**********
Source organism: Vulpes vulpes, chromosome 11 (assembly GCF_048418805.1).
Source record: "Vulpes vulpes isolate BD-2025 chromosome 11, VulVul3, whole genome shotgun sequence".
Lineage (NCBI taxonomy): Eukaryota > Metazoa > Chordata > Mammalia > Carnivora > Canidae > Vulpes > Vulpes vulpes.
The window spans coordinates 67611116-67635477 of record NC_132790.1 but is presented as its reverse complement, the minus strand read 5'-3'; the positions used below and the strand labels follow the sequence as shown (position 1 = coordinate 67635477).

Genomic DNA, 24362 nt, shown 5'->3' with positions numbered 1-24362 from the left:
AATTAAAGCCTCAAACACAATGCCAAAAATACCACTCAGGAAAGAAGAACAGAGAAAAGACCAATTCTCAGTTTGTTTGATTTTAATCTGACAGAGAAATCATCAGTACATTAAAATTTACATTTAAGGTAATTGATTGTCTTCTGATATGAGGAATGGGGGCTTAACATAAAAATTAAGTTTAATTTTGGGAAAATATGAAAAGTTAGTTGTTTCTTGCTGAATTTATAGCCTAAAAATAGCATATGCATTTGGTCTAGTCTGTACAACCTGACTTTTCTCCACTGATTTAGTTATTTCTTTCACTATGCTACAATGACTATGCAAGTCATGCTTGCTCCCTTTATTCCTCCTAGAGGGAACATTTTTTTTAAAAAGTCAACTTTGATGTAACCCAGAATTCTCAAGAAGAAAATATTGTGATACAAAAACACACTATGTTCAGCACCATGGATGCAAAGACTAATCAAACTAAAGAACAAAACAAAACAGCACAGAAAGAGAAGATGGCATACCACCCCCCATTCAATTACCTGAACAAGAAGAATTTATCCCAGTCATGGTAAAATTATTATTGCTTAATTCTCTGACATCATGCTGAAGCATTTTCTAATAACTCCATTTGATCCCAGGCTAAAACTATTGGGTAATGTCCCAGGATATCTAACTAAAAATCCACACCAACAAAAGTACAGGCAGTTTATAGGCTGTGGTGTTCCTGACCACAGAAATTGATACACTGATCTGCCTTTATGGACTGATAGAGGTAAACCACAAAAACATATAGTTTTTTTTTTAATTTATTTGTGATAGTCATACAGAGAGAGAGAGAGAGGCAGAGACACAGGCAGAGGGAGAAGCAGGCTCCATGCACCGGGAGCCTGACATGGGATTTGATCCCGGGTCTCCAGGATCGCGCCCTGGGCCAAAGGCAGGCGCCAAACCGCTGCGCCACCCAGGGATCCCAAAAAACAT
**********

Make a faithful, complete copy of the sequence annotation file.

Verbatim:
Source organism: Vulpes vulpes, chromosome 11 (assembly GCF_048418805.1).
Source record: "Vulpes vulpes isolate BD-2025 chromosome 11, VulVul3, whole genome shotgun sequence".
Lineage (NCBI taxonomy): Eukaryota > Metazoa > Chordata > Mammalia > Carnivora > Canidae > Vulpes > Vulpes vulpes.
The window spans coordinates 67611116-67635477 of record NC_132790.1 but is presented as its reverse complement, the minus strand read 5'-3'; the positions used below and the strand labels follow the sequence as shown (position 1 = coordinate 67635477).

Genomic DNA, 24362 nt, shown 5'->3' with positions numbered 1-24362 from the left:
AATTAAAGCCTCAAACACAATGCCAAAAATACCACTCAGGAAAGAAGAACAGAGAAAAGACCAATTCTCAGTTTGTTTGATTTTAATCTGACAGAGAAATCATCAGTACATTAAAATTTACATTTAAGGTAATTGATTGTCTTCTGATATGAGGAATGGGGGCTTAACATAAAAATTAAGTTTAATTTTGGGAAAATATGAAAAGTTAGTTGTTTCTTGCTGAATTTATAGCCTAAAAATAGCATATGCATTTGGTCTAGTCTGTACAACCTGACTTTTCTCCACTGATTTAGTTATTTCTTTCACTATGCTACAATGACTATGCAAGTCATGCTTGCTCCCTTTATTCCTCCTAGAGGGAACATTTTTTTTAAAAAGTCAACTTTGATGTAACCCAGAATTCTCAAGAAGAAAATATTGTGATACAAAAACACACTATGTTCAGCACCATGGATGCAAAGACTAATCAAACTAAAGAACAAAACAAAACAGCACAGAAAGAGAAGATGGCATACCACCCCCCATTCAATTACCTGAACAAGAAGAATTTATCCCAGTCATGGTAAAATTATTATTGCTTAATTCTCTGACATCATGCTGAAGCATTTTCTAATAACTCCATTTGATCCCAGGCTAAAACTATTGGGTAATGTCCCAGGATATCTAACTAAAAATCCACACCAACAAAAGTACAGGCAGTTTATAGGCTGTGGTGTTCCTGACCACAGAAATTGATACACTGATCTGCCTTTATGGACTGATAGAGGTAAACCACAAAAACATATAGTTTTTTTTTTAATTTATTTGTGATAGTCATACAGAGAGAGAGAGAGAGGCAGAGACACAGGCAGAGGGAGAAGCAGGCTCCATGCACCGGGAGCCTGACATGGGATTTGATCCCGGGTCTCCAGGATCGCGCCCTGGGCCAAAGGCAGGCGCCAAACCGCTGCGCCACCCAGGGATCCCAAAAAACAT